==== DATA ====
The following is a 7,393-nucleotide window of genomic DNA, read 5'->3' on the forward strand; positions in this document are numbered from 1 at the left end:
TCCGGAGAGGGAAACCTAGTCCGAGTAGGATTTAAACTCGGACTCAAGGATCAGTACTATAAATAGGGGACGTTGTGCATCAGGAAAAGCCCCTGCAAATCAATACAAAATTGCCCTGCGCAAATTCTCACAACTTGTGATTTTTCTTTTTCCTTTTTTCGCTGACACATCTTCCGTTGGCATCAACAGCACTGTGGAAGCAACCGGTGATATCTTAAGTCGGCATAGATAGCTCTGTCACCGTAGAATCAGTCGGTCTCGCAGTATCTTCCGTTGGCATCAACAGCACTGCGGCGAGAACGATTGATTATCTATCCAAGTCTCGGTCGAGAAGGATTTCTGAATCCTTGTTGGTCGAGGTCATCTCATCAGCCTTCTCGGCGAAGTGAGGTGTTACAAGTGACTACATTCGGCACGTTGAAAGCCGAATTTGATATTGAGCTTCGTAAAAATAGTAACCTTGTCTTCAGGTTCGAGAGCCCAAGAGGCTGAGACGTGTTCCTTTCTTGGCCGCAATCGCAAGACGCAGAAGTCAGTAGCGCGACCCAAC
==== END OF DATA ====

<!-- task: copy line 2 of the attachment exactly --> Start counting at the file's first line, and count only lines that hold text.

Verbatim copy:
TCCGGAGAGGGAAACCTAGTCCGAGTAGGATTTAAACTCGGACTCAAGGATCAGTACTATAAATAGGGGACGTTGTGCATCAGGAAAAGCCCCTGCAAATCAATACAAAATTGCCCTGCGCAAATTCTCACAACTTGTGATTTTTCTTTTTCCTTTTTTCGCTGACACATCTTCCGTTGGCATCAACAGCACTGTGGAAGCAACCGGTGATATCTTAAGTCGGCATAGATAGCTCTGTCACCGTAGAATCAGTCGGTCTCGCAGTATCTTCCGTTGGCATCAACAGCACTGCGGCGAGAACGATTGATTATCTATCCAAGTCTCGGTCGAGAAGGATTTCTGAATCCTTGTTGGTCGAGGTCATCTCATCAGCCTTCTCGGCGAAGTGAGGTGTTACAAGTGACTACATTCGGCACGTTGAAAGCCGAATTTGATATTGAGCTTCGTAAAAATAGTAACCTTGTCTTCAGGTTCGAGAGCCCAAGAGGCTGAGACGTGTTCCTTTCTTGGCCGCAATCGCAAGACGCAGAAGTCAGTAGCGCGACCCAAC